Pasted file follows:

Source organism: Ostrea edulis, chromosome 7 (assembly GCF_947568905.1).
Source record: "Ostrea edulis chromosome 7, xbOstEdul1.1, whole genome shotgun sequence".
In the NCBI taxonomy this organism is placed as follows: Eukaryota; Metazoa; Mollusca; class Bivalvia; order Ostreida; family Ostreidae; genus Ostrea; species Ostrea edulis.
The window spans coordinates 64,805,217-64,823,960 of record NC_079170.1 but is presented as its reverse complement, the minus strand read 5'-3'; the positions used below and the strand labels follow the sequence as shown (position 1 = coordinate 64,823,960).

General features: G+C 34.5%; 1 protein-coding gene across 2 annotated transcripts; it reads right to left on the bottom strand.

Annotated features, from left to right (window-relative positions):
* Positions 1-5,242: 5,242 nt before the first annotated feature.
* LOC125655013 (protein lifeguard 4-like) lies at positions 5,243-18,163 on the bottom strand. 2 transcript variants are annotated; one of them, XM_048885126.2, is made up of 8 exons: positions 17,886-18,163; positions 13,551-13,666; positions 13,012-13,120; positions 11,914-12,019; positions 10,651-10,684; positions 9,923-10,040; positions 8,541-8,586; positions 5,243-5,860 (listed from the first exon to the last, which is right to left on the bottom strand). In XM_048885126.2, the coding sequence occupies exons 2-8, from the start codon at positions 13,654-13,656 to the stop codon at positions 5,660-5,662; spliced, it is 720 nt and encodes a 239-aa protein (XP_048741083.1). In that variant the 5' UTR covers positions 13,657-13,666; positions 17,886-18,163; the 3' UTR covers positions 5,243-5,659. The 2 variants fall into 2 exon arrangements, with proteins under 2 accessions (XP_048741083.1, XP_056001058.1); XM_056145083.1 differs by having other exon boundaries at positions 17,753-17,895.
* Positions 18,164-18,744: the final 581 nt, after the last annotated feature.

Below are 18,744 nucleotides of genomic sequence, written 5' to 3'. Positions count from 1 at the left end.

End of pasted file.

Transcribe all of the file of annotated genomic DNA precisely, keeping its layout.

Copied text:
Source organism: Ostrea edulis, chromosome 7 (assembly GCF_947568905.1).
Source record: "Ostrea edulis chromosome 7, xbOstEdul1.1, whole genome shotgun sequence".
In the NCBI taxonomy this organism is placed as follows: Eukaryota; Metazoa; Mollusca; class Bivalvia; order Ostreida; family Ostreidae; genus Ostrea; species Ostrea edulis.
The window spans coordinates 64,805,217-64,823,960 of record NC_079170.1 but is presented as its reverse complement, the minus strand read 5'-3'; the positions used below and the strand labels follow the sequence as shown (position 1 = coordinate 64,823,960).

General features: G+C 34.5%; 1 protein-coding gene across 2 annotated transcripts; it reads right to left on the bottom strand.

Annotated features, from left to right (window-relative positions):
* Positions 1-5,242: 5,242 nt before the first annotated feature.
* LOC125655013 (protein lifeguard 4-like) lies at positions 5,243-18,163 on the bottom strand. 2 transcript variants are annotated; one of them, XM_048885126.2, is made up of 8 exons: positions 17,886-18,163; positions 13,551-13,666; positions 13,012-13,120; positions 11,914-12,019; positions 10,651-10,684; positions 9,923-10,040; positions 8,541-8,586; positions 5,243-5,860 (listed from the first exon to the last, which is right to left on the bottom strand). In XM_048885126.2, the coding sequence occupies exons 2-8, from the start codon at positions 13,654-13,656 to the stop codon at positions 5,660-5,662; spliced, it is 720 nt and encodes a 239-aa protein (XP_048741083.1). In that variant the 5' UTR covers positions 13,657-13,666; positions 17,886-18,163; the 3' UTR covers positions 5,243-5,659. The 2 variants fall into 2 exon arrangements, with proteins under 2 accessions (XP_048741083.1, XP_056001058.1); XM_056145083.1 differs by having other exon boundaries at positions 17,753-17,895.
* Positions 18,164-18,744: the final 581 nt, after the last annotated feature.

Below are 18,744 nucleotides of genomic sequence, written 5' to 3'. Positions count from 1 at the left end.